Forms of Organizational StructureFunctional Structure Form of business organization in which authority is determined by the relationships between group functions and activities Used by most small to medium-sized firms structured around basic business functions (marketing, operations, finance) Advantages: Specialization and smoother internal coordination Disadvantages: Centralization, poor cross-functional coordination, and lack of accountability © 2007 Prentice Hall, Inc. All rights reserved.
FIGURE 6.5 Functional Structure© 2007 Prentice Hall, Inc. All rights reserved.
Forms of Organizational Structure (cont’d)Divisional Structure Based on departmentalization by product with each division managed as a separate enterprise Organizations using this approach are typically structured around several divisions—departments that resemble separate businesses in that they produce and market their own products Advantages: Increased product-focus and internal coordination Disadvantages: Duplication of efforts and competition between divisions © 2007 Prentice Hall, Inc. All rights reserved.
FIGURE 6.6 Divisional Structure© 2007 Prentice Hall, Inc. All rights reserved.
Forms of Organizational Structure (cont’d)Matrix Structure Organized along two dimensions, instead of just one, by combining, for example, functional and divisional structures Advantages: Highly flexible, focused on single problem, access to resources and expertise Disadvantages: Loss of command and control, lack of accountability, impermanent existence © 2007 Prentice Hall, Inc. All rights reserved.
FIGURE 6.7 Matrix Organization at Martha Stewart’s Omnimedia Inc.© 2007 Prentice Hall, Inc. All rights reserved.
Forms of Organizational Structure (cont’d)International Structures Developed in response to the need to manufacture, purchase, and sell in global markets Department, division, or geographic Global Structure Acquiring resources (including capital), producing goods and services, engaging in research and development, and selling products in whatever local market is appropriate, without any consideration of national boundaries © 2007 Prentice Hall, Inc. All rights reserved.
FIGURE 6.8 International Division Structure© 2007 Prentice Hall, Inc. All rights reserved.
Organizational Design for the 21st CenturyTeam Organization Relies almost exclusively on project-type teams, with little or no underlying functional hierarchy Virtual Organization Has little or no formal structure, few permanent employees, a very small staff, and a modest administrative facility Learning Organization Integrates continuous improvement and employee learning and development while transforming itself to respond to changing demands and needs © 2007 Prentice Hall, Inc. All rights reserved.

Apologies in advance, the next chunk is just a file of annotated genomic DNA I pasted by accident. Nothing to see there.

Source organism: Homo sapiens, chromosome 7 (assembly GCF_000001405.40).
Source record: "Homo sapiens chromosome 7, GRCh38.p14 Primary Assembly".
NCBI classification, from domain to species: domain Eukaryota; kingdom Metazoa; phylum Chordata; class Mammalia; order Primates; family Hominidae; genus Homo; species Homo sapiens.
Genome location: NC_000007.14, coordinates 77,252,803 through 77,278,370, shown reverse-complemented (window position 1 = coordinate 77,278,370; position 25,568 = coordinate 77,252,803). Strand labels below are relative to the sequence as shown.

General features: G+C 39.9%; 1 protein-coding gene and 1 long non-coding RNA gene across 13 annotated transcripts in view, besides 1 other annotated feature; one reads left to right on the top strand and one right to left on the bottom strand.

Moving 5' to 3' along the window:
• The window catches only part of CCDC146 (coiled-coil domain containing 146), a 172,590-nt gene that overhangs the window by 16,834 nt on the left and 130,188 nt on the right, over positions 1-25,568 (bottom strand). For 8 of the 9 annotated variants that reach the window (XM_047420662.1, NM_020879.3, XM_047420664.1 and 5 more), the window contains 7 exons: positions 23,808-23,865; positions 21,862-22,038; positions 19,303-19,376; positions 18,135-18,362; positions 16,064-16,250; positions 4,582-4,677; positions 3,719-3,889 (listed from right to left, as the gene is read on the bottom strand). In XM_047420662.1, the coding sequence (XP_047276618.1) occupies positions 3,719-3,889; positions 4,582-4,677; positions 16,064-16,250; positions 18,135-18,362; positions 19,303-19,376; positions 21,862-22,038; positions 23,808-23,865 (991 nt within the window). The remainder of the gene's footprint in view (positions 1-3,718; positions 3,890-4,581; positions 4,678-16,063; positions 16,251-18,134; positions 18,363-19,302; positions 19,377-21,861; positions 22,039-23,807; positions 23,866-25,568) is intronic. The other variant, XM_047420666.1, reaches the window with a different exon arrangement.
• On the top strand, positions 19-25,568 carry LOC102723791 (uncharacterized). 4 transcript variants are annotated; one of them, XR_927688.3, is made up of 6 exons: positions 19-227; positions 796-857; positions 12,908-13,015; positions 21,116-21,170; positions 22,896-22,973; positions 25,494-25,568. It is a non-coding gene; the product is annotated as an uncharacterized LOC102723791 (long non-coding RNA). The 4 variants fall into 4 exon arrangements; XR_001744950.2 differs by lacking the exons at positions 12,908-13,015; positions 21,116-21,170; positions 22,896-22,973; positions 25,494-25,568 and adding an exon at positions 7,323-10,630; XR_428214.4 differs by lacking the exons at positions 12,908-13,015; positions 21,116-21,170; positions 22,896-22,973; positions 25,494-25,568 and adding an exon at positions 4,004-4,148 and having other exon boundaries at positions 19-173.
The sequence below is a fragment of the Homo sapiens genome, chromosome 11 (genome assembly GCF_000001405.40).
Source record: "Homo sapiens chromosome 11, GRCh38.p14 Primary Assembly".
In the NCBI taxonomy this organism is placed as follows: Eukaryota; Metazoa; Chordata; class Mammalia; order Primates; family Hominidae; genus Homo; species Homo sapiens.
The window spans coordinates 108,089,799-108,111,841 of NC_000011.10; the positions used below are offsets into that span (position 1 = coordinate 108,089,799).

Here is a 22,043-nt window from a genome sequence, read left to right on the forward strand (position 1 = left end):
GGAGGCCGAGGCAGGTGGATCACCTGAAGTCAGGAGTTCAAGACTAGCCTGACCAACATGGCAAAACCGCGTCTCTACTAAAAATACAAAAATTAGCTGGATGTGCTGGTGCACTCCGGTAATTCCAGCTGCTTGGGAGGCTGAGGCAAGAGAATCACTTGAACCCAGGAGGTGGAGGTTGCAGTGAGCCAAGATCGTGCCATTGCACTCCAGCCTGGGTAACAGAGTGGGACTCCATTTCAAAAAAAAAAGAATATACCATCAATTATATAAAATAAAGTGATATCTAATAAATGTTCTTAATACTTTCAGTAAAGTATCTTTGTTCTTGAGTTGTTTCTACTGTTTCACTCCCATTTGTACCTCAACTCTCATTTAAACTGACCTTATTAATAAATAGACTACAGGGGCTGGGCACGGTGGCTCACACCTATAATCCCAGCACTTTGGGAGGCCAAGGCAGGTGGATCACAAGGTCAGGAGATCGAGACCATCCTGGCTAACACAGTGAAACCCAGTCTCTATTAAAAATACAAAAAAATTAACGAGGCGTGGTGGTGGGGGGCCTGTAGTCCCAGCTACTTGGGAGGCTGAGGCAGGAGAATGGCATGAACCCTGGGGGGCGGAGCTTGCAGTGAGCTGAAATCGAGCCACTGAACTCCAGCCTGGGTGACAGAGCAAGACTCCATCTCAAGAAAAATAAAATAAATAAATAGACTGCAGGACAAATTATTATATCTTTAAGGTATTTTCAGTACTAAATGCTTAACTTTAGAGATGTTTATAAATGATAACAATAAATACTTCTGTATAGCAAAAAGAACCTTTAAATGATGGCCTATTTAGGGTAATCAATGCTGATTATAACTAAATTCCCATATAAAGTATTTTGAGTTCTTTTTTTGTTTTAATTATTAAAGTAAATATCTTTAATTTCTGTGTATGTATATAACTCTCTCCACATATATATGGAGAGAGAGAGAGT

FIGURE 6.9 The Virtual Organization© 2007 Prentice Hall, Inc. All rights reserved.
Informal OrganizationEveryday social interactions among employees that transcend formal jobs and job interrelationships Advantages: May reinforce the formal organization Disadvantages: Can reinforce office politics that put the interests of individuals ahead of those of the firm May communicate distorted or inaccurate information © 2007 Prentice Hall, Inc. All rights reserved.
Informal Organization (cont’d)Informal Groups Groups of people who decide to interact among themselves, sometimes about business Organizational Grapevine The informal communication network that runs throughout the organization Intrapreneuring Creating and maintaining the innovation and flexibility of a small-business environment within the confines of a large, bureaucratic structure © 2007 Prentice Hall, Inc. All rights reserved.
K E Y T E R M S accountability authority centralized organizationchain of command committee and team authority customer departmentalization decentralized organization delegation departmentalization division divisional structure flat organizational structure functional departmentalization functional structure geographic departmentalization grapevine informal organization international organizational structures intrapreneuring job specialization line authority line department matrix structure organization chart organizational structure process departmentalization product departmentalization © 2007 Prentice Hall, Inc. All rights reserved.
K E Y T E R M S (cont’d) profit center responsibility span of controlstaff authority staff members tall organizational structure work team © 2007 Prentice Hall, Inc. All rights reserved.